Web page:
U.S. Department of Education Consolidation: Making Repayment Easy
Not only is college education not cheap, but it has become even more expensive in recent times. Taking out a federal or private loan for the sake of a college education is an expensive and important decision, especially because the majority of students spend a major part of their lives after college paying off their loans. In most cases, students take out more than one loan and pay for them separately. Each loan has its own interest rate, which be very draining for a fresh-out-of-college individual, which is why it is always good to consider the option of U.S. Department of Education Consolidation. Consolidation simplifies loan repayment by integrating numerous payments into one amount and by significantly lowering interest rates and extending the repayment period to almost 30 years. However, remember that federal loans can only be consolidated with their own kind; private loans cannot be consolidated with federal loans.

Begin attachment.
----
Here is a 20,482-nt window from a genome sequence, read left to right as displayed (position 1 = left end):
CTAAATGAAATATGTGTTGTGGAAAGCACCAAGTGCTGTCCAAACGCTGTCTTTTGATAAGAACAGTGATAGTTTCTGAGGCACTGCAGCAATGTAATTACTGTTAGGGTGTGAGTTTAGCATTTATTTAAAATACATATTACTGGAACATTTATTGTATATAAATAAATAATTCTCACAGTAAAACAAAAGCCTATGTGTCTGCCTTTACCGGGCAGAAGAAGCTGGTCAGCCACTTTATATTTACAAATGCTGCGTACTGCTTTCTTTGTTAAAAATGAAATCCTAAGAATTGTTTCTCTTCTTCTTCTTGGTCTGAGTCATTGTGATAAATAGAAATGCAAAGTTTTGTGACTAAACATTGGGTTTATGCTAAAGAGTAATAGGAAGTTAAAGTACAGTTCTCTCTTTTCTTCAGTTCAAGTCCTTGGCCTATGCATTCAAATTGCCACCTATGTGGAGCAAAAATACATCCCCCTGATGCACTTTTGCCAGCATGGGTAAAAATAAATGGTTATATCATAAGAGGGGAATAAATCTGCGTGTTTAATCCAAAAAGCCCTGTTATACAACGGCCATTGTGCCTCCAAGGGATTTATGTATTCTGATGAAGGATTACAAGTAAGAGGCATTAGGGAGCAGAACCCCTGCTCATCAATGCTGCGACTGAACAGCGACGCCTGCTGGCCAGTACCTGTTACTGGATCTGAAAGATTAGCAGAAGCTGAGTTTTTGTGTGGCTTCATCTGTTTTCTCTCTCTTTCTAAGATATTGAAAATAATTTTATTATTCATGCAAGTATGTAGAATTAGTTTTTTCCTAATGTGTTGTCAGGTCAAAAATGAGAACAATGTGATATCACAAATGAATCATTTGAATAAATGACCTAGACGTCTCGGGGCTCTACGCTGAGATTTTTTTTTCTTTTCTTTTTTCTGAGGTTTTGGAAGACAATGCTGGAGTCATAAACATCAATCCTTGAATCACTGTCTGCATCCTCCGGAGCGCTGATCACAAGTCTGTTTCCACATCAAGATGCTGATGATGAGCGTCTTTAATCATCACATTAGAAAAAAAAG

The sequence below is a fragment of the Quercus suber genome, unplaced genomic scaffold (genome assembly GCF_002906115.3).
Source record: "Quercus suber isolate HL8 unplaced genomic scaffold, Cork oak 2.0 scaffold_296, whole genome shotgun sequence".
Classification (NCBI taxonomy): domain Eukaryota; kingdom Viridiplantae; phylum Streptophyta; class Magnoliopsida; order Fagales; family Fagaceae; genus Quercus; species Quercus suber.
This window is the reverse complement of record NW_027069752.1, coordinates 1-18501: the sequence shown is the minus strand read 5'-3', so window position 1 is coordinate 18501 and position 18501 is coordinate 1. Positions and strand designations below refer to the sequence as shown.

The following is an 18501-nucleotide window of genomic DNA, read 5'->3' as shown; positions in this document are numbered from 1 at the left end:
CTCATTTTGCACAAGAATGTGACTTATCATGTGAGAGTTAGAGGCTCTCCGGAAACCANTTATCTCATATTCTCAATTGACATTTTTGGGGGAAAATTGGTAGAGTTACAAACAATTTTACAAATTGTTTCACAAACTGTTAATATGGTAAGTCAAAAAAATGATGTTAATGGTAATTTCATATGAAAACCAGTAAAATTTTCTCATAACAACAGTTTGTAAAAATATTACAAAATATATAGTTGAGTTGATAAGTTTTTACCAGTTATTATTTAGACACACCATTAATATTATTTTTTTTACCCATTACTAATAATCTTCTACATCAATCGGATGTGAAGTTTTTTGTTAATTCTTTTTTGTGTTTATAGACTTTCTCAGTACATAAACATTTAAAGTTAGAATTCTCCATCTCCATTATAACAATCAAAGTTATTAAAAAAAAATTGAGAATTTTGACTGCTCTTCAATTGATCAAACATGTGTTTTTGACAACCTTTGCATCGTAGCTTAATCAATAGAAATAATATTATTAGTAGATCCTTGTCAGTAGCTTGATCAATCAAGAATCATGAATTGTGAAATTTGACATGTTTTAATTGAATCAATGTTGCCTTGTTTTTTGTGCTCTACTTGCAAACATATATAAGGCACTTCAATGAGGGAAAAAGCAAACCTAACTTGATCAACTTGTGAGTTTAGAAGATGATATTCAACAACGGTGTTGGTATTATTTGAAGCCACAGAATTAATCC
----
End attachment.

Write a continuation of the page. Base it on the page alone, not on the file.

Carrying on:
Pros and Cons of Consolidation
- Consolidation could result in the borrower losing any special benefits that he/she might receive from the lender. Most original loans lose their interest rate discounts, principal rebates, or loan cancellation benefits upon consolidation.
- Once your federal loans have been pooled into a Direct Consolidation Loan, they cannot be deferred. Therefore, take the time to carefully study the pros and cons of consolidation before choosing it as an option.
- Students contemplating consolidating their loans cannot do so with a PLUS loan. The parent or guardian who took out the loan must be the one to repay it.
Eligibility Criteria for Direct Consolidation
- If you have defaulted on a loan, then you need to first make satisfactory repayment arrangements on that particular loan or agree to repay the new Direct Consolidation Loan under the Income-Contingent or Income-Based Repayment Plan.
- Loans which are already consolidated cannot be included in an additional Direct Loan or FFEL program consolidation.